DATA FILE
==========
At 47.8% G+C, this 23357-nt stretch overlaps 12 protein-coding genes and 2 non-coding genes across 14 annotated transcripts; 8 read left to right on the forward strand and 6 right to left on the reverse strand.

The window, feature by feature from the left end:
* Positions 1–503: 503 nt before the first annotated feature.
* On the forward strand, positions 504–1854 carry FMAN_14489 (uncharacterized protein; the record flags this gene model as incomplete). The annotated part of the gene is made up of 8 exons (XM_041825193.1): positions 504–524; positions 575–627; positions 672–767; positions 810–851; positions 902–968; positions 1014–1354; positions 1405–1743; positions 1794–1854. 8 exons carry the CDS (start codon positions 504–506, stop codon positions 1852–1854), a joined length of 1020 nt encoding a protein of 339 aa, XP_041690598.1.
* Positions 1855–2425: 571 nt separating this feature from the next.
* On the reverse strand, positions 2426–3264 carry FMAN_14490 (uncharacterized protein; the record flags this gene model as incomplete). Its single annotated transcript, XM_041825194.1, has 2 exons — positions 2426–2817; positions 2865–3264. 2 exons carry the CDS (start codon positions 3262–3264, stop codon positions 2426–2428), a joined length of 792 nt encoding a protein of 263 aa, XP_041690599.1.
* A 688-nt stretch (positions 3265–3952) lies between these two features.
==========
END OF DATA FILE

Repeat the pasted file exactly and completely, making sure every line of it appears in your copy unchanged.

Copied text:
At 47.8% G+C, this 23357-nt stretch overlaps 12 protein-coding genes and 2 non-coding genes across 14 annotated transcripts; 8 read left to right on the forward strand and 6 right to left on the reverse strand.

The window, feature by feature from the left end:
* Positions 1–503: 503 nt before the first annotated feature.
* On the forward strand, positions 504–1854 carry FMAN_14489 (uncharacterized protein; the record flags this gene model as incomplete). The annotated part of the gene is made up of 8 exons (XM_041825193.1): positions 504–524; positions 575–627; positions 672–767; positions 810–851; positions 902–968; positions 1014–1354; positions 1405–1743; positions 1794–1854. 8 exons carry the CDS (start codon positions 504–506, stop codon positions 1852–1854), a joined length of 1020 nt encoding a protein of 339 aa, XP_041690598.1.
* Positions 1855–2425: 571 nt separating this feature from the next.
* On the reverse strand, positions 2426–3264 carry FMAN_14490 (uncharacterized protein; the record flags this gene model as incomplete). Its single annotated transcript, XM_041825194.1, has 2 exons — positions 2426–2817; positions 2865–3264. 2 exons carry the CDS (start codon positions 3262–3264, stop codon positions 2426–2428), a joined length of 792 nt encoding a protein of 263 aa, XP_041690599.1.
* A 688-nt stretch (positions 3265–3952) lies between these two features.